The laws governing the management responsibility of foundation fiduciaries with respect to investment decisions have changed a great deal over time.

Historically, laws significantly restricted the ability of charitable institutions to pursue diverse investment strategies. Foundation law evaluated investment performance on individual investment decisions, rather than on the performance of the portfolio as a whole, and emphasized production of income and preservation of capital over growth, while also prohibiting foundation managers from delegating investment decisions to third-parties. in some cases, foundation managers were limited to making investments in securities (primarily fixed-income securities) appearing on “legal lists.”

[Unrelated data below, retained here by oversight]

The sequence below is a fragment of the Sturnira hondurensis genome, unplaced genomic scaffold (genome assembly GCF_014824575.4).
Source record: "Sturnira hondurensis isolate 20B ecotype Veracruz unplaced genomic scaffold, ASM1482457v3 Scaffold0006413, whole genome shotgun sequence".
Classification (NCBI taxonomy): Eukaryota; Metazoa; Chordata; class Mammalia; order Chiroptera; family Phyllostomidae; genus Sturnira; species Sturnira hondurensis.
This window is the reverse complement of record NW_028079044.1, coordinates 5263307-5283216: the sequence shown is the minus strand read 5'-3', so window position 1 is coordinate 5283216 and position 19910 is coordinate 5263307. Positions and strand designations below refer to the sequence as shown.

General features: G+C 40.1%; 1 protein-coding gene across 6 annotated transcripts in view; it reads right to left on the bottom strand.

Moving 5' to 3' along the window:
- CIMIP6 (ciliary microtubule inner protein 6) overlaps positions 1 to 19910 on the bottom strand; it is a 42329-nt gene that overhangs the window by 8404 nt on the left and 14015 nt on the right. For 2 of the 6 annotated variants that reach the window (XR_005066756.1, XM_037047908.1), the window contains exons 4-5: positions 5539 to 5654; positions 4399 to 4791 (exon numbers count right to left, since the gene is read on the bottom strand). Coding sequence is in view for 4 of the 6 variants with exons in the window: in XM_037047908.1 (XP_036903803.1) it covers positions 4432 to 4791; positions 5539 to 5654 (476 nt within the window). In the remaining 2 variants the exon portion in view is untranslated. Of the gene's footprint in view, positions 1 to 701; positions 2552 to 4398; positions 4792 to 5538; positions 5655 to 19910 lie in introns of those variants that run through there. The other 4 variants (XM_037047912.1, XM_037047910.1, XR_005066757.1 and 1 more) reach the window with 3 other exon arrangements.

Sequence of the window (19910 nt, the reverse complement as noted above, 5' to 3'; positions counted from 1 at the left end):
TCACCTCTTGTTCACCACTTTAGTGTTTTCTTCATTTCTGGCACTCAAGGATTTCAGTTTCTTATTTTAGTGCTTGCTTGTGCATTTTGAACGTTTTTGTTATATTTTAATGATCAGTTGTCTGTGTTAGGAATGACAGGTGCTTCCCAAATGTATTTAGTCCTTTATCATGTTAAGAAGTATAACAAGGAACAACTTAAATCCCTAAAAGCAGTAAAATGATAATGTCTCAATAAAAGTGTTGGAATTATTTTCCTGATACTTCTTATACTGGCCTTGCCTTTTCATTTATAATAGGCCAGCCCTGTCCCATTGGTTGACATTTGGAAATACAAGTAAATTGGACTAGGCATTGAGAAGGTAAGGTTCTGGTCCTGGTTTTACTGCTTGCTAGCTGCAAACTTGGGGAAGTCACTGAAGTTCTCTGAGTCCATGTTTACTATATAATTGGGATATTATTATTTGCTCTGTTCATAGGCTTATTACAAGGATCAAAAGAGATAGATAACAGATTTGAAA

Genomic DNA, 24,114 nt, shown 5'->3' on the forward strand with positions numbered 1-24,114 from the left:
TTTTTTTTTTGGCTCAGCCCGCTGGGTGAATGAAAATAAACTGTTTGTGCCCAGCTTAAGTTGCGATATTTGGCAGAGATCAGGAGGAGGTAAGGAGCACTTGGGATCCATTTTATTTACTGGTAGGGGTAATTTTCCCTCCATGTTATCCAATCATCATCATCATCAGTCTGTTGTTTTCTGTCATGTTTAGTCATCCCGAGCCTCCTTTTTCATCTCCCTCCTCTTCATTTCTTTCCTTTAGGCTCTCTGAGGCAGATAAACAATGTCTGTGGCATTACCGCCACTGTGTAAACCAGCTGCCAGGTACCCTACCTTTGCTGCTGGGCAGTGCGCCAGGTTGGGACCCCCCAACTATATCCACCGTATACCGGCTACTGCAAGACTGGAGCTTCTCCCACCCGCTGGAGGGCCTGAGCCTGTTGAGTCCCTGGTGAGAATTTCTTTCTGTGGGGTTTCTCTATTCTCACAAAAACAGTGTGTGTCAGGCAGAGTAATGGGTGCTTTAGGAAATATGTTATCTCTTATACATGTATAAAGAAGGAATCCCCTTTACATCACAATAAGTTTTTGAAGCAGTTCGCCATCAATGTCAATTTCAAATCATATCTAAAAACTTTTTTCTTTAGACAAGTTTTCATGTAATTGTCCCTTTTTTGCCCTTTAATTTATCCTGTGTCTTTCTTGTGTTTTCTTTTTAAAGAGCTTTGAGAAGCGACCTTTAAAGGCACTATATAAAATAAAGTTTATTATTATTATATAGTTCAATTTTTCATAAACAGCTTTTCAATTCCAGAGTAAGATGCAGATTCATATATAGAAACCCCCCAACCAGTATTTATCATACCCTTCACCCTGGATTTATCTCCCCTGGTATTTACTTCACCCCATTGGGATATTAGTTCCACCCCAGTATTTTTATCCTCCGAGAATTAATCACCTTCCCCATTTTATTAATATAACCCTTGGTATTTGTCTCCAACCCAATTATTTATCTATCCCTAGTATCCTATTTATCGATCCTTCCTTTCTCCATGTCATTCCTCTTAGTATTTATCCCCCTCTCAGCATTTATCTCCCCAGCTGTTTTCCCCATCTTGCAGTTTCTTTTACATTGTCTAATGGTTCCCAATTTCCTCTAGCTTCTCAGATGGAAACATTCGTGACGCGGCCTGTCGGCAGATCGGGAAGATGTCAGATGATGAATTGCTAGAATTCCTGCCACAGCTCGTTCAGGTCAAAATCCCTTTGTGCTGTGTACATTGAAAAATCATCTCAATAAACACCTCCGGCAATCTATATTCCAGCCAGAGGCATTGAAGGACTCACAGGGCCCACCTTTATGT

Developments in financial management and the markets, and corresponding changes in the law, incorporated a new concept of fiduciary responsibility that focused on investing for “total return.” This investment strategy not only takes into account interest and dividends, as well as capital appreciation, when measuring investment returns, but also evaluates investment performance based on the foundation’s entire portfolio, rather than the returns or losses of individual investments.

Read the full article about managing risk by Andras Kosaras and Karen Green at the National Center for Family Philanthropy.